• 2019 Hyundai Nexo FCEV

Road Test: 2019 Hyundai Nexo Fuel Cell

The Only Hydrogen Fuel Cell SUV

While automakers focus a lot of attention on battery electric vehicles as their future products, hydrogen fuel-cell electric vehicle (FCEV) technology has been with us for a while, too.  There currently are three options in the U.S. market, but the all-new Hyundai Nexo is the only one that’s an SUV.

2019 Hyundai Nexo FCEV
Something new on the fuel cell front

Hyundai has offered an FCEV for several years based on its compact Tucson crossover, but you’ve likely never seen it. The Nexo is its successor, on a dedicated platform, and has improved on the Tucson in every way. It’s great looking, too, inside and out.

Upgrades All Over

The 2019 Hyundai Nexo stretches 10.3 inches longer than the Tucson, on a 5.9-inch longer wheelbase. It spreads an inch wider but sits an inch lower. That, along with numerous wind-cheating design features, gives it an impressive 0.32 coefficiency of drag (cd).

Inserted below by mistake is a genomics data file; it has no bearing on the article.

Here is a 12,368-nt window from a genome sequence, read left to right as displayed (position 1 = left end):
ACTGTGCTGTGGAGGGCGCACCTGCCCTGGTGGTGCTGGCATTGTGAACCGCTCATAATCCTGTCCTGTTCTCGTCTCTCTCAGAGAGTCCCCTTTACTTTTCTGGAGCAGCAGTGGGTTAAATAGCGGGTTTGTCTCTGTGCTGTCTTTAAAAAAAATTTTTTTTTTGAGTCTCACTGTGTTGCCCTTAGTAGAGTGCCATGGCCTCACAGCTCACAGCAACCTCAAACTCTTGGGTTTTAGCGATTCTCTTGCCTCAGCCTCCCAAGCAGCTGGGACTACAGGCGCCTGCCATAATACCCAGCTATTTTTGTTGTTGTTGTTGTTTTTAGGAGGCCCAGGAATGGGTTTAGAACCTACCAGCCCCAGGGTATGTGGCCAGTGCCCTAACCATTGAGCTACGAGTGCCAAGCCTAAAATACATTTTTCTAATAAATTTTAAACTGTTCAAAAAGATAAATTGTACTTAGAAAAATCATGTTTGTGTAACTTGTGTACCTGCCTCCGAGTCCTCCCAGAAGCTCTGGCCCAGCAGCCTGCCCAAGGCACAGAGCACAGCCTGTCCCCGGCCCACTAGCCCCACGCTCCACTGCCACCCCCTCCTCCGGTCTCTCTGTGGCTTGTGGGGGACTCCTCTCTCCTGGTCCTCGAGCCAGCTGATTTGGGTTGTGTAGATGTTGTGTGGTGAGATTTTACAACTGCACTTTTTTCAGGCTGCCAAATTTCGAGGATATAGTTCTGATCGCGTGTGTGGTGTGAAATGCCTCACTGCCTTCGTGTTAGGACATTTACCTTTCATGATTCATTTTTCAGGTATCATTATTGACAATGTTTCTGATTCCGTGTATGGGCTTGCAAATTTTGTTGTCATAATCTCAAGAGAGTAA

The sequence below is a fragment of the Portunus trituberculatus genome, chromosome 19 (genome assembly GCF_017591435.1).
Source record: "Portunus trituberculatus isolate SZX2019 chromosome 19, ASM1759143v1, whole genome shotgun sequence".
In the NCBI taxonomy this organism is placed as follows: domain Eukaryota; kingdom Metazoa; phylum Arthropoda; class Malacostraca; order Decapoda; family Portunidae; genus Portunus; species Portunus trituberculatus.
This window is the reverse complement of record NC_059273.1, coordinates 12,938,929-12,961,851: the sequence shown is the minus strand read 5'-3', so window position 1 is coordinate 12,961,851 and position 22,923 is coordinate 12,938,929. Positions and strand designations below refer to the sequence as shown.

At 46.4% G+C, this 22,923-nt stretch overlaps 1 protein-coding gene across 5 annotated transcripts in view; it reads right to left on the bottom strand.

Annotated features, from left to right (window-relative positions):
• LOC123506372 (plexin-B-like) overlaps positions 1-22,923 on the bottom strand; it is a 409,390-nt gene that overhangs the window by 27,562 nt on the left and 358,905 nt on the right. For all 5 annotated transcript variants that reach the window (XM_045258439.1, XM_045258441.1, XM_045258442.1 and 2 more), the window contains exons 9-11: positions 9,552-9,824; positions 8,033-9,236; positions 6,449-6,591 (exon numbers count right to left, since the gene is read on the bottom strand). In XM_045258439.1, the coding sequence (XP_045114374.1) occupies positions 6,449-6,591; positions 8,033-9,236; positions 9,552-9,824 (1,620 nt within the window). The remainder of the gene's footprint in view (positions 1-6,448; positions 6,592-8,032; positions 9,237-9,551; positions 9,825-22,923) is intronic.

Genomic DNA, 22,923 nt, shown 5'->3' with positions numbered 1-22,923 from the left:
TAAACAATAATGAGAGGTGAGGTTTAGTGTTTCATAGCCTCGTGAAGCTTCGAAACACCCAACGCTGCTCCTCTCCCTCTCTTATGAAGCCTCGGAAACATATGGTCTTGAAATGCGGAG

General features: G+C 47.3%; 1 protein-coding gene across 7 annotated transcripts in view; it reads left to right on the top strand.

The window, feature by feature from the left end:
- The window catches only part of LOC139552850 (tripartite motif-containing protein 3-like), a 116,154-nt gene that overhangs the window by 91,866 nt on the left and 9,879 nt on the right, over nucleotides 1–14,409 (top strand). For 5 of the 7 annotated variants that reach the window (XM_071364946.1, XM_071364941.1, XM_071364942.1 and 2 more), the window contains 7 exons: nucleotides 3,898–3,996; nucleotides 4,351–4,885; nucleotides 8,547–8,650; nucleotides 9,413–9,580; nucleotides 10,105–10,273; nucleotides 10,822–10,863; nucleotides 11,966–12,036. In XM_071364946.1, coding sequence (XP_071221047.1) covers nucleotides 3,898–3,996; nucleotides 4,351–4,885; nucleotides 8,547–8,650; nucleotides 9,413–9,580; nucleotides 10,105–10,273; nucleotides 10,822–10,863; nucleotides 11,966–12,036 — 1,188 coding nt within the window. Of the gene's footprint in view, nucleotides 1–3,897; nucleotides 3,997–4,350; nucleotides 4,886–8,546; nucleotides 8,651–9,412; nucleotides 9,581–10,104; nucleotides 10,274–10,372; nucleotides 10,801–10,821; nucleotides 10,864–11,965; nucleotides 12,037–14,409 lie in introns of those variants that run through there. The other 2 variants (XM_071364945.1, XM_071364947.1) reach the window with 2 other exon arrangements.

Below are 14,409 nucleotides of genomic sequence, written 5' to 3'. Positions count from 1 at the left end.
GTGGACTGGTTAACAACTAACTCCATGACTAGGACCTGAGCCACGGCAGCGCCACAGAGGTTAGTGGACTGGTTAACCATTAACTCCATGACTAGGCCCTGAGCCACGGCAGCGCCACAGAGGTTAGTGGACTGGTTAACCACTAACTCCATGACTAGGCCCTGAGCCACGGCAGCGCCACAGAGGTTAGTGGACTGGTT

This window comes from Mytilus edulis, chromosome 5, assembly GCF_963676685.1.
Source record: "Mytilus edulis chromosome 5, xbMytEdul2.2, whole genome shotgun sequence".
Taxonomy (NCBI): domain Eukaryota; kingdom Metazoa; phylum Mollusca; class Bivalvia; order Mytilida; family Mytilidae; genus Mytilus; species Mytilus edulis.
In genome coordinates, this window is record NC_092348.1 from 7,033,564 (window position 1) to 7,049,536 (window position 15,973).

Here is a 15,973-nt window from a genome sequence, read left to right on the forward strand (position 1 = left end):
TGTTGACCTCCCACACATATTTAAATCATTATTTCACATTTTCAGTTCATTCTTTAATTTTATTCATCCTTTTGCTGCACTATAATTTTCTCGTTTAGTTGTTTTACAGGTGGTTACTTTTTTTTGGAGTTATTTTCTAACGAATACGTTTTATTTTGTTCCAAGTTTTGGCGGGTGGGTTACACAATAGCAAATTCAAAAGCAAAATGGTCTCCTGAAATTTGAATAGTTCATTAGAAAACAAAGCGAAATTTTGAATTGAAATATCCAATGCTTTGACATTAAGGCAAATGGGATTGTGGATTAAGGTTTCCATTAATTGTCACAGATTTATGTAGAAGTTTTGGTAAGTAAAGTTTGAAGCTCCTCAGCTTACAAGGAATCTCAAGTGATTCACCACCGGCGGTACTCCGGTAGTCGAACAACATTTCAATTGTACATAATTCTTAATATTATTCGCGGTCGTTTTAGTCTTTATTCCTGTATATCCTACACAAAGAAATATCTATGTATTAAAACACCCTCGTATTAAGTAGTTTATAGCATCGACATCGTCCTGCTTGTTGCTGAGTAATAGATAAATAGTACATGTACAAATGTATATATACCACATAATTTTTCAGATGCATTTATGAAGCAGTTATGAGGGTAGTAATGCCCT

2019 Hyundai Nexo FCEV
The Nexo bumps up the fuel cell’s electric motor

The new 161-horsepower/120-kilowatt (kW) motor replaces the 100 kW one in the Tucson, for 25 percent higher peak acceleration and a 0-60 time of just 9.5 seconds vs. the Tucson’s 12.5. The motor’s 291 pounds-feet of torque is 70 more than the Tucson. The new lithium-ion 40-kilowatt-hour (kWh) battery is way ahead of the Tucson’s 24 kWh, giving the standard model Nexo a range of 380 miles–a 115-mile boost. The entire powertrain is lighter and more efficient.

The EPA numbers are 65 city/58 highway/61 combined for miles-per-gallon-equivalent (MPGe). I averaged 57.7 MPGe during my test week.